How to Stay Healthy In College – 7 Items You Want to Bring

 In Detoxification, Fatigue, Immunity, Stress

Whether you (or your children) are leaving for college for the first time or returning for another semester, there can be some uncertainty about how to remain healthy when entering an environment that seems less controllable than your home environment – especially if you are moving into a dormitory and eating cafeteria meals.

Many people return home after their first year of college worn-down and fatigued with taxed adrenal glands. Often, they have developed a chronic infection like Epstein Barr Virus, mold toxicity, or gut microbiome imbalances. For many of my patients, formulating a plan that supports health and allows for balance between having fun and staying healthy becomes key.

Common habits that get people into trouble include irregular eating and sleeping schedules, especially as the semester gets busier and exams start. By falling out of line with nature, ones’ health can start to decline rather quickly. I recommend waking up early, by 7:30 a.m., and going to bed by 10:30 or 11:00 p.m. on most days. Structuring mealtimes is also important, as well as sitting down to eat each meal. Have three meals per day, including a good breakfast, and make eating a priority. Incorporating at least 30 minutes of exercise every day into the schedule is also very important for overall health and the ability to cope with the mental and emotional stresses of college life.

If you live in a dormitory and eat cafeteria food, make sure to choose from among the ‘real food’ options — food that is whole / unprocessed, mostly plant-based, and without a lot of additives or preservatives. Pick 2-3 servings of vegetables with each meal – steamed, raw, or lightly sautéed — and not overcooked vegetables that are mushy and devoid of vitality and nutrients. If whole grains like brown rice and quinoa are available, choose them, and add a good quality plant-based protein like beans. If you eat meat, select a small portion that is not battered and fried, but ideally cooked into a soup or stir fry with lots of vegetables. Avoid the highly processed foods like fish sticks, chicken tenders, and French fries that are common in most cafeterias. Also, avoid processed sugar, because it is one of the most toxic foods to your body. Eat whole fruits like apples, berries, and pears if you feel you need something sweet.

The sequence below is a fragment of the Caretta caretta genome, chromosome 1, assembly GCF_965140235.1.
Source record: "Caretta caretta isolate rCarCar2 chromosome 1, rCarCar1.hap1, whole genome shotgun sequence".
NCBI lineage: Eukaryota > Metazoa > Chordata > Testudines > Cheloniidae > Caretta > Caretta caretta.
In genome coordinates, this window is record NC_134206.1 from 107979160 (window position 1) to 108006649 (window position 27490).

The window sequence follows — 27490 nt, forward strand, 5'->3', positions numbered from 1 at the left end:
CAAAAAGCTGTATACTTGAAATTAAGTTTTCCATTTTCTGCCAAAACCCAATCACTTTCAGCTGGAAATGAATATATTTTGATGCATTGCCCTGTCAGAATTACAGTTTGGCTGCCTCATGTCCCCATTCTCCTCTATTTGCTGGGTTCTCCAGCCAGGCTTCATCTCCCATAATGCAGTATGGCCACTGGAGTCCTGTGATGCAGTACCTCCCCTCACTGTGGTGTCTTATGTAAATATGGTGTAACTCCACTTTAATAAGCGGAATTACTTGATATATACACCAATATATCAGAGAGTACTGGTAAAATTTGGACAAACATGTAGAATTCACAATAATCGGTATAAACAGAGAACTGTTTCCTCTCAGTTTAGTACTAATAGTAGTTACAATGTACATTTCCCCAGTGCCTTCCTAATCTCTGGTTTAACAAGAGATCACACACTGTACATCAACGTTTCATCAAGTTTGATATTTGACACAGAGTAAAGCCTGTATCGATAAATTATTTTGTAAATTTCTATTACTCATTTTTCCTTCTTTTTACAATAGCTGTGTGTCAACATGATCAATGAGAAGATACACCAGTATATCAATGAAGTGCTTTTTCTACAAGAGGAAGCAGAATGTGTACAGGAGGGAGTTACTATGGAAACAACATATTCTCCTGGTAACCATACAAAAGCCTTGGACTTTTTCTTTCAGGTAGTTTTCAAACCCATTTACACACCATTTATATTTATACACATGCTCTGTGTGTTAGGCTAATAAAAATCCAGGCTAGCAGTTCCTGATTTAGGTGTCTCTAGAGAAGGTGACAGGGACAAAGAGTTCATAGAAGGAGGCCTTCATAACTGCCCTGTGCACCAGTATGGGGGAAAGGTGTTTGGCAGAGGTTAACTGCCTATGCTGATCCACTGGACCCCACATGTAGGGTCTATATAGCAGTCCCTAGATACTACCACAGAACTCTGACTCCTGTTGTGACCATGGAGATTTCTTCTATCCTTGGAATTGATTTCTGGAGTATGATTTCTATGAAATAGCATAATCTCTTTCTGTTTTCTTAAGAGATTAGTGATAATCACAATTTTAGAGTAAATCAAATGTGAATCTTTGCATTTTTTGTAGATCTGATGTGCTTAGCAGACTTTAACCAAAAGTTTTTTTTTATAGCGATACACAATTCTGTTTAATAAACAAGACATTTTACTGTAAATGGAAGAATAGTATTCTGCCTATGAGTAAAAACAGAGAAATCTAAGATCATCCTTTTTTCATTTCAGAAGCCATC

Along with eating clean food, focus on having clean air and water in your living environment by drinking filtered water and buying an air filter for your living area. Filters help remove toxins from your environment and save your immune system’s energy for fighting unwanted viruses and bacteria that contact you. Keeping your immune system strong is extra important when you are in shared living spaces and packed classrooms during cold and flu season.

What are some of my favorite ‘tools’ for college or university survive-and-thrive pack? Below are my top 7 items to take with you that will help maintain your health.

  1. Miso paste

    Miso is one of the most health-sustaining foods and is particularly useful for rebalancing an acidic condition after eating sugar or drinking alcohol. It is also a great probiotic and prebiotic food that supports gut health and the immune system. If you don’t have access to a kitchen, don’t worry: you can simply add 1 teaspoon of miso paste to hot water, dissolve it, and drink it warm like a tea. Mitoku brand makes a nice brown rice miso that doesn’t need to be refrigerated. If you have a refrigerator, you can purchase refrigerated misos at stores like Whole Foods or Sprouts or purchase online from